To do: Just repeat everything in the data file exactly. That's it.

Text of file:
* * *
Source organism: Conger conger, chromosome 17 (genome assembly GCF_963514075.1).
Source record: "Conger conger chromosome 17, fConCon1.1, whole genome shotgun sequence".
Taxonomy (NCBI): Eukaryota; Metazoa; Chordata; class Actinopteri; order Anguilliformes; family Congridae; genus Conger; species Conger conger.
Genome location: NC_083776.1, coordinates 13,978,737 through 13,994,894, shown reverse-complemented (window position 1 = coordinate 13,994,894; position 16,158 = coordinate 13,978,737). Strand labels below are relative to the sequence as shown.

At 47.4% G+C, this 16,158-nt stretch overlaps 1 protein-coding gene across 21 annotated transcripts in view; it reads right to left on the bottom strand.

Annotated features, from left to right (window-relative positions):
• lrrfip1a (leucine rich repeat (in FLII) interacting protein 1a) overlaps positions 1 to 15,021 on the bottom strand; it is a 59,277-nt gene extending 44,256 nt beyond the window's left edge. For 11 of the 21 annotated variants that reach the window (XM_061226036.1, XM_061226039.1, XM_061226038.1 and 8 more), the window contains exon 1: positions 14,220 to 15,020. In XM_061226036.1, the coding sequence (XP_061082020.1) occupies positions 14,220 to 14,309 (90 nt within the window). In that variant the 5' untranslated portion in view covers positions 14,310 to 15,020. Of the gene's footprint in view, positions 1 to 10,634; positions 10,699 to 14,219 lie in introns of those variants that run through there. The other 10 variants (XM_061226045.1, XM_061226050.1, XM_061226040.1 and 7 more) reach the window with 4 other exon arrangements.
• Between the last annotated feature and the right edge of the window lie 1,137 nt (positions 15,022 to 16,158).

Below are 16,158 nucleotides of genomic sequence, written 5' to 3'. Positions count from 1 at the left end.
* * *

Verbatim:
Source organism: Conger conger, chromosome 17 (genome assembly GCF_963514075.1).
Source record: "Conger conger chromosome 17, fConCon1.1, whole genome shotgun sequence".
Taxonomy (NCBI): Eukaryota; Metazoa; Chordata; class Actinopteri; order Anguilliformes; family Congridae; genus Conger; species Conger conger.
Genome location: NC_083776.1, coordinates 13,978,737 through 13,994,894, shown reverse-complemented (window position 1 = coordinate 13,994,894; position 16,158 = coordinate 13,978,737). Strand labels below are relative to the sequence as shown.

At 47.4% G+C, this 16,158-nt stretch overlaps 1 protein-coding gene across 21 annotated transcripts in view; it reads right to left on the bottom strand.

Annotated features, from left to right (window-relative positions):
• lrrfip1a (leucine rich repeat (in FLII) interacting protein 1a) overlaps positions 1 to 15,021 on the bottom strand; it is a 59,277-nt gene extending 44,256 nt beyond the window's left edge. For 11 of the 21 annotated variants that reach the window (XM_061226036.1, XM_061226039.1, XM_061226038.1 and 8 more), the window contains exon 1: positions 14,220 to 15,020. In XM_061226036.1, the coding sequence (XP_061082020.1) occupies positions 14,220 to 14,309 (90 nt within the window). In that variant the 5' untranslated portion in view covers positions 14,310 to 15,020. Of the gene's footprint in view, positions 1 to 10,634; positions 10,699 to 14,219 lie in introns of those variants that run through there. The other 10 variants (XM_061226045.1, XM_061226050.1, XM_061226040.1 and 7 more) reach the window with 4 other exon arrangements.
• Between the last annotated feature and the right edge of the window lie 1,137 nt (positions 15,022 to 16,158).

Below are 16,158 nucleotides of genomic sequence, written 5' to 3'. Positions count from 1 at the left end.